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The Legacy of a Good Marriage
We've all had those epic meltdowns with our spouse where we lose our cool to the nth degree and wonder what the heck we’re still doing married. And if you, honestly, haven’t had that thought cross your mind yet, then you’re either a liar or very newly married.

I know Tyler Perry created a comedic movie franchise out of the concept and with it brought some laughs to an otherwise not-so-funny situation. Why did I get married? is a serious and albeit not always followed-through state of mind, the question rears its head in many, if not all, marriages I have come to know over the years.

And when I speak of marriages I have come to know, I know that I am still a relative newby at this – only eight years under the belt. Amongst my quiver of exemplars, some friends who have been married more than once, friends who married their first love and have stayed that way for a number of years, friends who have been married a very short while, friends who got married under duress and friends who have got married and then realised they prefer the state of un-wedded bliss and promptly filed for divorce.

The reality is: we live in a world where slowly but surely the concept of marriage is becoming less and less fashionable amongst the masses. Sure, Christians and Muslims still believe in the sanctity of the relationship which their doctrines declare as far more than a change in living arrangements and last names. Yet, it is not uncommon to come across couples happily living together and having children together and buying property together and yet they ‘don’t believe in marriage.’

Ask them why, and they will tell you that marriage is an archaic principle. They will tell you that they are non-conformists. They will tell you that they aren’t sure they have the ability to be with only one person for the rest of their life. They will tell you that they’re not ‘religious’ and therefore don’t need to make it ‘official.’

Or they will tell you that their parents ruined the picture of marriage for them.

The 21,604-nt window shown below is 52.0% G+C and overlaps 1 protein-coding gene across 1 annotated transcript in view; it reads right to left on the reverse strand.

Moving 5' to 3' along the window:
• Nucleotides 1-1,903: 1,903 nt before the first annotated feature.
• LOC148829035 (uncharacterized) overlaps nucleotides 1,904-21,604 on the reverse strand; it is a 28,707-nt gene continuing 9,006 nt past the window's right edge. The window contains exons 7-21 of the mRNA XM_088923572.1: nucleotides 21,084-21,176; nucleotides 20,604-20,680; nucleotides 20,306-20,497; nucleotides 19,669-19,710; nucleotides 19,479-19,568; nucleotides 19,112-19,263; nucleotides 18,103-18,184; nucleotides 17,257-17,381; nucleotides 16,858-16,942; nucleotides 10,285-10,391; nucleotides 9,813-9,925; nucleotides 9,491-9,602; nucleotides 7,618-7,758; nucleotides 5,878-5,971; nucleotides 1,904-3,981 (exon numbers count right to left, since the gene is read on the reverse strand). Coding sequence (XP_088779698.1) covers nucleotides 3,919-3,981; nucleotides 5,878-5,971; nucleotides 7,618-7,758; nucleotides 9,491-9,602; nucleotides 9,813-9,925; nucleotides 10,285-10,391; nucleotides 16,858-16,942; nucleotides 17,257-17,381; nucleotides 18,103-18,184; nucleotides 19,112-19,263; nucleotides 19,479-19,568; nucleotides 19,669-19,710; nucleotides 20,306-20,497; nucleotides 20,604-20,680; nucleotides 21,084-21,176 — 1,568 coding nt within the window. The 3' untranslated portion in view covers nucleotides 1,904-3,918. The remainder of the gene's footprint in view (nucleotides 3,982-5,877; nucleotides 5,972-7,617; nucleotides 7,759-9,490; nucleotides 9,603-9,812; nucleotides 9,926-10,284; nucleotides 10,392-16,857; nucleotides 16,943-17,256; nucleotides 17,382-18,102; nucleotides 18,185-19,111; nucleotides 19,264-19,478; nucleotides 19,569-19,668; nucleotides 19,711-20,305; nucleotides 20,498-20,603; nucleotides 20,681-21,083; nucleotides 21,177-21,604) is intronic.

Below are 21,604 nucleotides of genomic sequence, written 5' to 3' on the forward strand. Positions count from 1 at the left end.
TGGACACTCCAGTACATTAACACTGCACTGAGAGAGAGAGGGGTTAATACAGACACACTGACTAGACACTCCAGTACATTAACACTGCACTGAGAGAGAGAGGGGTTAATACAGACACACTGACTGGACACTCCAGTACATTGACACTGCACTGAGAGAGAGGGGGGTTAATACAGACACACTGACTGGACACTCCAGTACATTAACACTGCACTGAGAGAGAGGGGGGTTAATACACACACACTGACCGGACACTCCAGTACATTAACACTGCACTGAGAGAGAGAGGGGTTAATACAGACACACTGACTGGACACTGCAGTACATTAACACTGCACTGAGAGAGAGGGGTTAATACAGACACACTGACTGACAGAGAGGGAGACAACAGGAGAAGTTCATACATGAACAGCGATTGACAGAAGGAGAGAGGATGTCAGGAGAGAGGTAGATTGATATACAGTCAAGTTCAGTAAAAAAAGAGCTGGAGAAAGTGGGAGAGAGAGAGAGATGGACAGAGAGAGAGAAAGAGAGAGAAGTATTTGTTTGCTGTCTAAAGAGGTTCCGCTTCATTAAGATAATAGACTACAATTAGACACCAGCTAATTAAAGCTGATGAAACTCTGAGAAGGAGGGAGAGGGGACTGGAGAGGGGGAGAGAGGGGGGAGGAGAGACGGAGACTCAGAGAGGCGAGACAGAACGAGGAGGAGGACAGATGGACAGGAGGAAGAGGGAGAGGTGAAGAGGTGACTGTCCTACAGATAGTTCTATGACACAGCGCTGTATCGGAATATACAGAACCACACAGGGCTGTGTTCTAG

Oh, it is always the parent’s fault.

But considering that my parents celebrate their fortieth wedding anniversary today, I thought I would flip that argument on its head and ask, by staying together, what have they, (my parents,) taught me about marriage?


1. You don’t always have to get along.

That hypothetical (not so hypothetical) instance I started this post with is one I saw when I was growing up too. Tense conversations. Angry words. Weird silences. My parents didn’t always get along. Like any young drama queen, I always feared the worst and assumed they were about to file for divorce. To my knowledge, they never did. Somehow, they reconciled. I don’t remember them making a big song and dance about either the argument or the reconciliation. It was part of the package. They argued and they made peace. I guess that has taught me that even when I feel like I want to quit and walk away out of anger, that it’s not actually the way things should go. Simply put:


2. You Don’t Always Have to Get Along.  (Yes, I meant to say that twice.)
Marriage is not one person living in two bodies. It is two people almost always sharing a space together and sharing life – with all its challenges. It’s an unrealistic expectation to think that you will never disagree and even that you will never dislike one another. But disagreeing certainly isn’t the death knoll some would fear it to be.

3. There can be spaces in your togetherness.

My dad is a keen fisherman and hunter. He went away a fair amount for these hobbies while I was growing up. I don’t remember this ever being a big deal. There were no cell phones for constant contact. He was often on the banks of the Zambezi or in the wild somewhere. It was seen as a natural part of our lives and sometimes my grandparents would step in, but often it was just ‘business as usual’ in our home, except perhaps a little more TV time and a few more treats. This precedent alone has probably saved my marriage at least once a year. My husband travels for work and pleasure (similar hobbies!) and whilst as a newly wed bride it irked me that he could spend weeks away from me and our new home – often out of comms as well – now I relish the chance to use the time to surprise him with a change around the house, a sneaky little haircut, a love note under his pillow.

4. Respect is vital.

Love is important. Friendship is necessary. Communication is required. But respect is a deal-maker or deal-breaker. I've often seen couples insult one another in front of their friends. No one enjoys it – albeit playful banter. I'm fortunate to be in a group of ladies who don’t run our husbands down as a rule. We simply don’t. And to my mother’s credit, she has never done that to my father either. There is also an annoying reciprocal arrangement that my father does not run my mother down. I say annoying, because I would often try to ‘tattle tale’ to my dad when I was growing up and he would side with my mother. He has done so more and more as they have grown older as well. To me, and I am sure to others as well, they are each a ‘no-go’ zone in the sense that we would not dare run the one down to the other. They love one another, yes. But this is about respect. Its unquestionable that my dad has my mom’s back, and she has his.

5. It’s what’s underneath that really matters.